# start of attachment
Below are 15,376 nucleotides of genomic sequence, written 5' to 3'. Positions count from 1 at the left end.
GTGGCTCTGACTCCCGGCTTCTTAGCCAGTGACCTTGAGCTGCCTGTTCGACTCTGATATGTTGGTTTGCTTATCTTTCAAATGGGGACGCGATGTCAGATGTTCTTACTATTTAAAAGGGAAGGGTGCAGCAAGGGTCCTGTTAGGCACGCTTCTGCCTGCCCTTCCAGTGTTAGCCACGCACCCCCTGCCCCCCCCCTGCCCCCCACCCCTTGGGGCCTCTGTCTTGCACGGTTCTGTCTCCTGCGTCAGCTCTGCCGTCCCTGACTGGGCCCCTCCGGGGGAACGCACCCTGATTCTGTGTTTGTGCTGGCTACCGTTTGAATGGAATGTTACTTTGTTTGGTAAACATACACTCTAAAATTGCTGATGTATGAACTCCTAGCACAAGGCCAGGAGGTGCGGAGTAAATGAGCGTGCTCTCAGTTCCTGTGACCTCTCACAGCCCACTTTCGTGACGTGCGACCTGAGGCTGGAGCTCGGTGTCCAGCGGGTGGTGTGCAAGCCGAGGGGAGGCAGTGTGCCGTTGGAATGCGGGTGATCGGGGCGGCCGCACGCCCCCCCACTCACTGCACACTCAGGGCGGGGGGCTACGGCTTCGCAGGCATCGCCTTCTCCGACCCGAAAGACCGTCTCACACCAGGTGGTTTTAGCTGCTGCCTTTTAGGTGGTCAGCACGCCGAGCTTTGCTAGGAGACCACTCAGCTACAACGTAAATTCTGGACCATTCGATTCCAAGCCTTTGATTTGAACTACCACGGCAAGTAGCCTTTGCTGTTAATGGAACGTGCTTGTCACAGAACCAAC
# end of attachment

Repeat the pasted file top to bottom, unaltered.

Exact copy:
Below are 15,376 nucleotides of genomic sequence, written 5' to 3'. Positions count from 1 at the left end.
GTGGCTCTGACTCCCGGCTTCTTAGCCAGTGACCTTGAGCTGCCTGTTCGACTCTGATATGTTGGTTTGCTTATCTTTCAAATGGGGACGCGATGTCAGATGTTCTTACTATTTAAAAGGGAAGGGTGCAGCAAGGGTCCTGTTAGGCACGCTTCTGCCTGCCCTTCCAGTGTTAGCCACGCACCCCCTGCCCCCCCCCTGCCCCCCACCCCTTGGGGCCTCTGTCTTGCACGGTTCTGTCTCCTGCGTCAGCTCTGCCGTCCCTGACTGGGCCCCTCCGGGGGAACGCACCCTGATTCTGTGTTTGTGCTGGCTACCGTTTGAATGGAATGTTACTTTGTTTGGTAAACATACACTCTAAAATTGCTGATGTATGAACTCCTAGCACAAGGCCAGGAGGTGCGGAGTAAATGAGCGTGCTCTCAGTTCCTGTGACCTCTCACAGCCCACTTTCGTGACGTGCGACCTGAGGCTGGAGCTCGGTGTCCAGCGGGTGGTGTGCAAGCCGAGGGGAGGCAGTGTGCCGTTGGAATGCGGGTGATCGGGGCGGCCGCACGCCCCCCCACTCACTGCACACTCAGGGCGGGGGGCTACGGCTTCGCAGGCATCGCCTTCTCCGACCCGAAAGACCGTCTCACACCAGGTGGTTTTAGCTGCTGCCTTTTAGGTGGTCAGCACGCCGAGCTTTGCTAGGAGACCACTCAGCTACAACGTAAATTCTGGACCATTCGATTCCAAGCCTTTGATTTGAACTACCACGGCAAGTAGCCTTTGCTGTTAATGGAACGTGCTTGTCACAGAACCAAC